I'm Rejecting The Idea Of Soulmates, Because There's Something Even Better

While I like to think I’m a special snowflake just as much as the next Millennial, I know that getting distracted by all of the hypothetical options out there is hardly unique. We are living in a time of infinite choice, from the types of toothpaste available in the drugstore to the news sources we consume to, yes, our romantic partners.

I realized recently that the biggest problem my boyfriend and I were having wasn’t how we should decorate our apartment or even if we had the same view of marriage — two issues we’ve definitely discussed a lot. It was the fact that even though we’ve been together for almost three years; even though I love him so fully that he knows I want to be his wife; even though he makes me laugh every day and constantly pushes me to be a better version of myself without making me feel bad about who I already am; I hadn’t chosen him. Not really. I’d said the words and I thought I was living them by committing to monogamy and traveling the world with him, but there was always a tiny part of my brain that was thinking about the infinite other options out there. It was running in the background of my mind without my even realizing it was there, making me doubt what is, hands down, the best relationship I’ve ever had. I was constantly wondering, “Is there someone out there who would be a better fit for me?”

Aziz Ansari outlines just how generational this phenomenon is in his excellent book, Modern Romance , when he describes going into a senior citizen center and asking people how they met their spouses. Most of them say they lived in the same building or block or went to the same synagogue — basically, they married people in their immediate geographical area, which is just one of many options that we have in 2015. But the generational difference is even more stark when he asks the same people to describe what made them decide to get married and they say things like, “He had a nice smile!” or “My mom liked him.” No talk of soulmates or perfect matches or best friends. No talk of their partners “completing” them or being their “everything.” Just a nice guy or gal that they could see building a life with. NBD.

In today’s dating world, though, we’re not limited by the guys or girls with good smiles who our moms approve of. Sure, the traditional dating spaces still exist, but with the increasing popularity of online dating, we can now order up the exact person we think we want. While on one hand that’s awesome — I adore the love stories that come out of great online dating matches — on the other hand, it’s causing a lot of angst. (Because, you know, dating wasn’t angsty enough before Tinder.) When you can swipe through hundreds of smiling faces per day or request a certain appearance down to the inch, it’s almost impossible not to imagine that there really truly is a perfect match for you somewhere out there.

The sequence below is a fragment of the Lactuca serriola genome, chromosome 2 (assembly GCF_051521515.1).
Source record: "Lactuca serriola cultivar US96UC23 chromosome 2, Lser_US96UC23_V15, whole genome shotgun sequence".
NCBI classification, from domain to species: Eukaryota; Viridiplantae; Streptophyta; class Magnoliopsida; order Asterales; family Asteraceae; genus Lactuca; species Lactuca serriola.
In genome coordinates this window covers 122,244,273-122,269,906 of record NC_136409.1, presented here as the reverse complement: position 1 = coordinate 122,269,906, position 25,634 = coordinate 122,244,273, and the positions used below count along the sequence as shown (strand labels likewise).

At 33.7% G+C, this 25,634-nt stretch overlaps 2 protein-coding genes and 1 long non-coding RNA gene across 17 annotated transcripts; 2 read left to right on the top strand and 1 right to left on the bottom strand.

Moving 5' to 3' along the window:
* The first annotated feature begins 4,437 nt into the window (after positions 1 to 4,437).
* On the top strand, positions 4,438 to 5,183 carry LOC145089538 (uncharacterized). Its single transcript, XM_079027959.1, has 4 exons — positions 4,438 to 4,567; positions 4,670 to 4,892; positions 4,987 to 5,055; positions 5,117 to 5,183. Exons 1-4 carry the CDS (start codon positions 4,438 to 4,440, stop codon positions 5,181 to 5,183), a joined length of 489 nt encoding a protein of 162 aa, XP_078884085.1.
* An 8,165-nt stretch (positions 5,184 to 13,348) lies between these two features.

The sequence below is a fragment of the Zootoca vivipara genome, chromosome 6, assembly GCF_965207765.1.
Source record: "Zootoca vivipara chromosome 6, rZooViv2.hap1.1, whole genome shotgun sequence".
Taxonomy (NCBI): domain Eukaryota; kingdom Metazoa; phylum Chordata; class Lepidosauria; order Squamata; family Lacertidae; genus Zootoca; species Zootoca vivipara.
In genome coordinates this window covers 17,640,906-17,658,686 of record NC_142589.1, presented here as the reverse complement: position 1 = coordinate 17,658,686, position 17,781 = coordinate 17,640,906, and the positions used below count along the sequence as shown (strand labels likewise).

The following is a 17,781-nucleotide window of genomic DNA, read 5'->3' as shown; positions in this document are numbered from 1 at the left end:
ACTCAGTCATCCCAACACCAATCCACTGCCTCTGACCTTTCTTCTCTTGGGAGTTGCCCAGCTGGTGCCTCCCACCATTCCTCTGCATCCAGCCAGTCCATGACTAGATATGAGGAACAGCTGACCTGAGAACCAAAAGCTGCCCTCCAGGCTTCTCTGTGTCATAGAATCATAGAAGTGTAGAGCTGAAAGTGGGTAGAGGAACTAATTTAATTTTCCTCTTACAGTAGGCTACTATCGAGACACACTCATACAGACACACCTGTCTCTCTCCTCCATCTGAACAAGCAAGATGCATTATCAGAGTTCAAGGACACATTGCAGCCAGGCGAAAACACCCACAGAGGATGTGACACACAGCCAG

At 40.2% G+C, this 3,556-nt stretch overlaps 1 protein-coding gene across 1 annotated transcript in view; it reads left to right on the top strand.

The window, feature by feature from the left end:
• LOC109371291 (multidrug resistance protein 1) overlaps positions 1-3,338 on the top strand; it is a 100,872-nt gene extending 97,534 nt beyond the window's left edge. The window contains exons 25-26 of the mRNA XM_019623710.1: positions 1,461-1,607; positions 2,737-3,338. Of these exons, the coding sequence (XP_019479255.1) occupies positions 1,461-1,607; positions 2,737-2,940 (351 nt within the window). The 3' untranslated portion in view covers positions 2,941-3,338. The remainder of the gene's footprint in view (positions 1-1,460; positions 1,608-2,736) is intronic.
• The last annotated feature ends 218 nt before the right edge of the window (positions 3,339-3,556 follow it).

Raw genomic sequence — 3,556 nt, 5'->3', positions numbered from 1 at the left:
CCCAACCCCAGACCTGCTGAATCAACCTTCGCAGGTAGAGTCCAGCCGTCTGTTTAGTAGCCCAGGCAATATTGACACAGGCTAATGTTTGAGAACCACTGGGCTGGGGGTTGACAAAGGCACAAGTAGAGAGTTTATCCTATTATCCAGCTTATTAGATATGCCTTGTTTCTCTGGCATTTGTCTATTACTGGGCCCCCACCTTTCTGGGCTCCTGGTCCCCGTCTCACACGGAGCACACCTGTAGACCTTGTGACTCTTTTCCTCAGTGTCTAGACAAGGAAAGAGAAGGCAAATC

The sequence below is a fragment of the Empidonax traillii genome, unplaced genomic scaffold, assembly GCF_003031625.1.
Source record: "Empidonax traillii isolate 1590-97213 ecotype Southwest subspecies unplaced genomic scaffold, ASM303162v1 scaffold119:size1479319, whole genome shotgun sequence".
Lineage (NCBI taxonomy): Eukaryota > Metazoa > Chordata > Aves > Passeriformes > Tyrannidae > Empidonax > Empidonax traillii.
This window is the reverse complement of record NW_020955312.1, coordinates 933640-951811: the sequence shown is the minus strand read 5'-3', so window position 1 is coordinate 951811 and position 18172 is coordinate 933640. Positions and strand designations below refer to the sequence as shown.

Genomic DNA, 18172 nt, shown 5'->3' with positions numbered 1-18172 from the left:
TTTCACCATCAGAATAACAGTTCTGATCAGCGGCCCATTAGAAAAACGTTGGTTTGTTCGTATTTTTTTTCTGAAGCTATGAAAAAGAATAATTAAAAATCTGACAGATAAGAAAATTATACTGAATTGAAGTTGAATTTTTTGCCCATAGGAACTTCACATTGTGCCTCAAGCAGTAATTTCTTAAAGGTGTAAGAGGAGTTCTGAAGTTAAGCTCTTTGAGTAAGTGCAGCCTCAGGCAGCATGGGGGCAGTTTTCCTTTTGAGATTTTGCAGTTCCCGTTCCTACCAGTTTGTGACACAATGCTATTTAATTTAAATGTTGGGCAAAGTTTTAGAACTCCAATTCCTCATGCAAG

But that perfect match is a fairytale about soulmates that we’ve been sold from a young age, starting with Snow White, enforced by television and rom-coms, and sealed with a kiss from Plato’s Symposium in college. Our culture tells us not to settle for someone who doesn’t “complete” us and act as our best friend, life partner, and only lover. We hear it in friend's marriage vows and it pops up in listicle after listicle on our Facebook news feeds. We're not allowed to like their smile and then work out all the other stuff later anymore. Instead, we're told we're doing love all wrong if we "settle" for someone who isn't all of the things, all of the time.

I realized that fantasy soulmate — the one who fills all of the requirements that my amazing partner just can’t — has been haunting our relationship for far too long, so I made a decision.

I decided that from here on out, I’m consciously choosing my boyfriend and rejecting all of those infinite other possibilities. I’m committing to enjoying the things that work so well about us as a couple and working proactively with him to improve the things that don’t.

I’m actually rejecting the soulmate myth instead of just talking about the fact that I think it’s bullsh*t, and I’m actively choosing my partner instead of passively assuming that things are going to a certain way because that’s how they “should” go.

This man I'm consciously choosing is most definitely not my perfect fit. We’re very, very different people with different interests, different styles; even different nationalities and races. He is not my other half but I’ve come to realize something through this process of actively choosing him: I don’t want another half. I want another whole; a person who is 100 percent him and supports me being my own 100 percent me. And he is, without a doubt, that person.

I think it’s time to leave the soulmate fairytale on the self, next to those old copies of Snow White and Plato. Fairytales are for children, not grown women with minor anxiety problems. I guess this is what they call growing up.

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